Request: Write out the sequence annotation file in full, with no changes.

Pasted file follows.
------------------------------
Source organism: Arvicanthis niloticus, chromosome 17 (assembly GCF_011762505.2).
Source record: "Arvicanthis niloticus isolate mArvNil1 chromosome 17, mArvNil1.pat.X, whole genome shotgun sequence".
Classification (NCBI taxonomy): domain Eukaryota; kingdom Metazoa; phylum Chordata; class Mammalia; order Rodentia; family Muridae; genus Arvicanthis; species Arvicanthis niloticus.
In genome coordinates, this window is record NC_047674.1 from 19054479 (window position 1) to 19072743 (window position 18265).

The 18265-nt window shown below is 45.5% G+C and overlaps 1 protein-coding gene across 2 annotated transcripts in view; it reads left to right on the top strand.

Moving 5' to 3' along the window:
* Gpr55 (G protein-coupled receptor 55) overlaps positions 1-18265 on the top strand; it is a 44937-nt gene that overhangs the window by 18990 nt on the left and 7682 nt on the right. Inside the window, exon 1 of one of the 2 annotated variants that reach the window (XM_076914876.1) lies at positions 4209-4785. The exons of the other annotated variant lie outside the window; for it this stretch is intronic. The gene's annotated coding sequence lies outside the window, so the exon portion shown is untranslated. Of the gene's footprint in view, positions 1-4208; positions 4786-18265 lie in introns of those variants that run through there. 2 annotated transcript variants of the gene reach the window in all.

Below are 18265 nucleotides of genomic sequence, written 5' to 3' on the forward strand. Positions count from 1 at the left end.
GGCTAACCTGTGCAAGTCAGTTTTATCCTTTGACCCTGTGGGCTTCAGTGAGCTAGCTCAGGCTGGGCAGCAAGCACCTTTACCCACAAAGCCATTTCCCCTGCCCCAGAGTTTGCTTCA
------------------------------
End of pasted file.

Source organism: Arvicanthis niloticus, chromosome 17 (assembly GCF_011762505.2).
Source record: "Arvicanthis niloticus isolate mArvNil1 chromosome 17, mArvNil1.pat.X, whole genome shotgun sequence".
Classification (NCBI taxonomy): domain Eukaryota; kingdom Metazoa; phylum Chordata; class Mammalia; order Rodentia; family Muridae; genus Arvicanthis; species Arvicanthis niloticus.
In genome coordinates, this window is record NC_047674.1 from 19054479 (window position 1) to 19072743 (window position 18265).

The 18265-nt window shown below is 45.5% G+C and overlaps 1 protein-coding gene across 2 annotated transcripts in view; it reads left to right on the top strand.

Moving 5' to 3' along the window:
* Gpr55 (G protein-coupled receptor 55) overlaps positions 1-18265 on the top strand; it is a 44937-nt gene that overhangs the window by 18990 nt on the left and 7682 nt on the right. Inside the window, exon 1 of one of the 2 annotated variants that reach the window (XM_076914876.1) lies at positions 4209-4785. The exons of the other annotated variant lie outside the window; for it this stretch is intronic. The gene's annotated coding sequence lies outside the window, so the exon portion shown is untranslated. Of the gene's footprint in view, positions 1-4208; positions 4786-18265 lie in introns of those variants that run through there. 2 annotated transcript variants of the gene reach the window in all.

Below are 18265 nucleotides of genomic sequence, written 5' to 3' on the forward strand. Positions count from 1 at the left end.
GGCTAACCTGTGCAAGTCAGTTTTATCCTTTGACCCTGTGGGCTTCAGTGAGCTAGCTCAGGCTGGGCAGCAAGCACCTTTACCCACAAAGCCATTTCCCCTGCCCCAGAGTTTGCTTCA